There's cause for concern for New Zealand
Huw Turner
May 17, 2007

"Conventional wisdom in the bars and on talk- back would have you believe that the absence of the re-conditioned All Blacks cost both the Crusaders and the Blues" Huw Turner reports

On the eve of the announcement of the first All Blacks squad of the year, New Zealand rugby wore a worried frown on its face

There is nothing especially new about that, but an average Super 14 performance from its five professional franchises, the debate about the reconditioned All Blacks and anxieties about the deepening and accelerating asset-stripping of the New Zealand game by richer northern hemisphere competitors have set the alarm bells ringing as the World Cup looms.

With four rounds of the Super 14 competition remaining, a Crusaders v Blues final in Christchurch was confidently expected. Then the wheels came off both campaigns, as South African sides finally started to realise their rich potential.

The Crusaders, historically expert at reinventing themselves each new season, were incapable of lifting themselves at those moments which defined the season. The Blues, so consistent and potent in the early and middle rounds, seemed to lose their way and became side-tracked by the debate about precisely where the likes of Joe Rococoko , Keven Mealamu and Ali Williams fitted into the game plan.The latter, of course, discovered that he didn't feature at all.

Conventional wisdom in the bars and on talk- back would have you believe that the absence of the re-conditioned All Blacks cost both the Crusaders and the Blues, and New Zealand, of yet another Super 14 title. That may be the case, but come November and the desperately hoped for World Cup triumph nobody will give the slightest thought to the 2007 Super 14 campaign.

Which only goes to magnify the size of the rod Graham Henry has made for his own back and the pressure that is building on him to deliver in France. Win there and he is vindicated , lose and ... well , it doesn't bear thinking about !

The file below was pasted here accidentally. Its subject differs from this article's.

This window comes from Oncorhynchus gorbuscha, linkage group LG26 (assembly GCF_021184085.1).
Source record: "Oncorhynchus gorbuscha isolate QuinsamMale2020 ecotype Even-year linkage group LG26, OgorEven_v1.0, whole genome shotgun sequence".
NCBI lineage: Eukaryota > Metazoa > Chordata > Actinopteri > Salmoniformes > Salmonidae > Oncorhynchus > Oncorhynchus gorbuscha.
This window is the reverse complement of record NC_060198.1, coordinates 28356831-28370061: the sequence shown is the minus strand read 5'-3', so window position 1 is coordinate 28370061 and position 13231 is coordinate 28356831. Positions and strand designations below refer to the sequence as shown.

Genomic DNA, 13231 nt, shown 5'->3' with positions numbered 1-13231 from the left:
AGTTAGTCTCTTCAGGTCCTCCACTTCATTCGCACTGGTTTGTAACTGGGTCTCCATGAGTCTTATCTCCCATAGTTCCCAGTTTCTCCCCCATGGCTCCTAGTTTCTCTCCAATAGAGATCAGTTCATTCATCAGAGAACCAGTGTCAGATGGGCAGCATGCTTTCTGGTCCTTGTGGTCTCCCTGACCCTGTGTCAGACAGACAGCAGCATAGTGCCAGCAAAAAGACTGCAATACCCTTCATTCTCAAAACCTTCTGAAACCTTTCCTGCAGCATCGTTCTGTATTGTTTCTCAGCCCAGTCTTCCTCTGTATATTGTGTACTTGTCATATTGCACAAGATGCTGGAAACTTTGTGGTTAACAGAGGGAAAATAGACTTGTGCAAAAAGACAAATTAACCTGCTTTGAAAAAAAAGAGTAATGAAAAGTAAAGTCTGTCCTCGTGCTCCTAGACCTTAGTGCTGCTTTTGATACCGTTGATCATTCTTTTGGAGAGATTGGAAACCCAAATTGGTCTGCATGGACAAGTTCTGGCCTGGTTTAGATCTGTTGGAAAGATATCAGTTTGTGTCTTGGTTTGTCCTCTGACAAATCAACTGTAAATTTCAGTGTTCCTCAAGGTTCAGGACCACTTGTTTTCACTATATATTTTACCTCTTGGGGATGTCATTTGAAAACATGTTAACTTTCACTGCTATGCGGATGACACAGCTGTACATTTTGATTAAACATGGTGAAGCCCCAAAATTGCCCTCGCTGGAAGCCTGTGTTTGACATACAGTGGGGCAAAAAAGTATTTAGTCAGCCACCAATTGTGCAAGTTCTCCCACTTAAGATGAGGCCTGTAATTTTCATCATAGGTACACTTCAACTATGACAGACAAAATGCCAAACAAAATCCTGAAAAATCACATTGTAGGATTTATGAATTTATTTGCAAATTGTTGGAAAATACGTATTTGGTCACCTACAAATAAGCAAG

Back in the bars and on the end of phone lines, the solution to both the problems of Super 14 and the World Cup is easily solved, by reference to the past. Back in the good old days players maintained their fitness by playing whenever and wherever they could.

Henry knows this of course and if he thought he could win the World Cup by playing his players for 11 months of the year he presumably would. But times have changed and the prospect of burn out is all too real. Just look at Jonny Wilkinson.

My hunch is that Graham Henry is only too pleased to let the South Africans have the Super 14 title. On Sunday morning, New Zealand time, he will probably enjoy watching the Sharks and Bulls kicking lumps out of each other while his All Blacks are safely tucked away in the four corners of the Land of the Long White Cloud.

What state will the South Africans be in come the World Cup? The jury is out on Henry and his methods, and will not deliver its verdict for some months yet , but let's give him some credit.

The issue of the player drain north has been with us since the professional era was officially launched back in 1995, and what is happening now was predicted by some rugby soothsayers back then.

As long as the game in England and France is dominated by the soccer model of club and player ownership things can only continue to be treacherous for the likes of New Zealand.

Prone as it is to the lure of the pound and euro in a de-regulated market, there is only one outcome which can restore some of the lost lustre to the game in New Zealand : winning the World Cup in France and again on home turf in 2111.

Those pressures on Graham Henry suddenly became a whole lot weightier.

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